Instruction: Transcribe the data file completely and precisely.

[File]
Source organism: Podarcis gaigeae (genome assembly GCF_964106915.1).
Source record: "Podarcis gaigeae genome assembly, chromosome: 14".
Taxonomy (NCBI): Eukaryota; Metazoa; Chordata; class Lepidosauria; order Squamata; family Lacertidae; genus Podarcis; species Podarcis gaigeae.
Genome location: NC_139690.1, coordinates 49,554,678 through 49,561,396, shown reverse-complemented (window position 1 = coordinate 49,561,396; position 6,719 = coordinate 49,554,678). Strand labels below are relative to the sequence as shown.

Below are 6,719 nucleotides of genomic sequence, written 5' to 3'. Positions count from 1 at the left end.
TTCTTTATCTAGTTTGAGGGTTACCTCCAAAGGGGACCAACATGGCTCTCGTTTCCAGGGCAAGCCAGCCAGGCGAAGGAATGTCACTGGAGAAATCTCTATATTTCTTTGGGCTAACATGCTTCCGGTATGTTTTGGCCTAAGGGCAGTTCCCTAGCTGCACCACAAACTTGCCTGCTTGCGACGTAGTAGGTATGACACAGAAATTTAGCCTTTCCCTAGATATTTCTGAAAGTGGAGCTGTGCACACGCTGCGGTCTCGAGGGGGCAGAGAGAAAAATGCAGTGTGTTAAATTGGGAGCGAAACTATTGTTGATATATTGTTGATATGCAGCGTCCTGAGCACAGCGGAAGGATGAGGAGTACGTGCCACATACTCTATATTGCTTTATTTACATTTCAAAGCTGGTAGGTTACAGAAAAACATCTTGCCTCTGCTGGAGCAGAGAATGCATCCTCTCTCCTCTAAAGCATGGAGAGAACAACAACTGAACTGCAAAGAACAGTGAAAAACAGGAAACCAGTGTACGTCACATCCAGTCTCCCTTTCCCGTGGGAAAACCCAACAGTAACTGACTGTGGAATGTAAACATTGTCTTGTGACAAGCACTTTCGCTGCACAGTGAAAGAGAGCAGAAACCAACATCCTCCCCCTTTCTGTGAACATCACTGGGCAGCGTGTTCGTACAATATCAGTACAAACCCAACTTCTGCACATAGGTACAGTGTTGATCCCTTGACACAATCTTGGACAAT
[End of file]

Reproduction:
Source organism: Podarcis gaigeae (genome assembly GCF_964106915.1).
Source record: "Podarcis gaigeae genome assembly, chromosome: 14".
Taxonomy (NCBI): Eukaryota; Metazoa; Chordata; class Lepidosauria; order Squamata; family Lacertidae; genus Podarcis; species Podarcis gaigeae.
Genome location: NC_139690.1, coordinates 49,554,678 through 49,561,396, shown reverse-complemented (window position 1 = coordinate 49,561,396; position 6,719 = coordinate 49,554,678). Strand labels below are relative to the sequence as shown.

Below are 6,719 nucleotides of genomic sequence, written 5' to 3'. Positions count from 1 at the left end.
TTCTTTATCTAGTTTGAGGGTTACCTCCAAAGGGGACCAACATGGCTCTCGTTTCCAGGGCAAGCCAGCCAGGCGAAGGAATGTCACTGGAGAAATCTCTATATTTCTTTGGGCTAACATGCTTCCGGTATGTTTTGGCCTAAGGGCAGTTCCCTAGCTGCACCACAAACTTGCCTGCTTGCGACGTAGTAGGTATGACACAGAAATTTAGCCTTTCCCTAGATATTTCTGAAAGTGGAGCTGTGCACACGCTGCGGTCTCGAGGGGGCAGAGAGAAAAATGCAGTGTGTTAAATTGGGAGCGAAACTATTGTTGATATATTGTTGATATGCAGCGTCCTGAGCACAGCGGAAGGATGAGGAGTACGTGCCACATACTCTATATTGCTTTATTTACATTTCAAAGCTGGTAGGTTACAGAAAAACATCTTGCCTCTGCTGGAGCAGAGAATGCATCCTCTCTCCTCTAAAGCATGGAGAGAACAACAACTGAACTGCAAAGAACAGTGAAAAACAGGAAACCAGTGTACGTCACATCCAGTCTCCCTTTCCCGTGGGAAAACCCAACAGTAACTGACTGTGGAATGTAAACATTGTCTTGTGACAAGCACTTTCGCTGCACAGTGAAAGAGAGCAGAAACCAACATCCTCCCCCTTTCTGTGAACATCACTGGGCAGCGTGTTCGTACAATATCAGTACAAACCCAACTTCTGCACATAGGTACAGTGTTGATCCCTTGACACAATCTTGGACAAT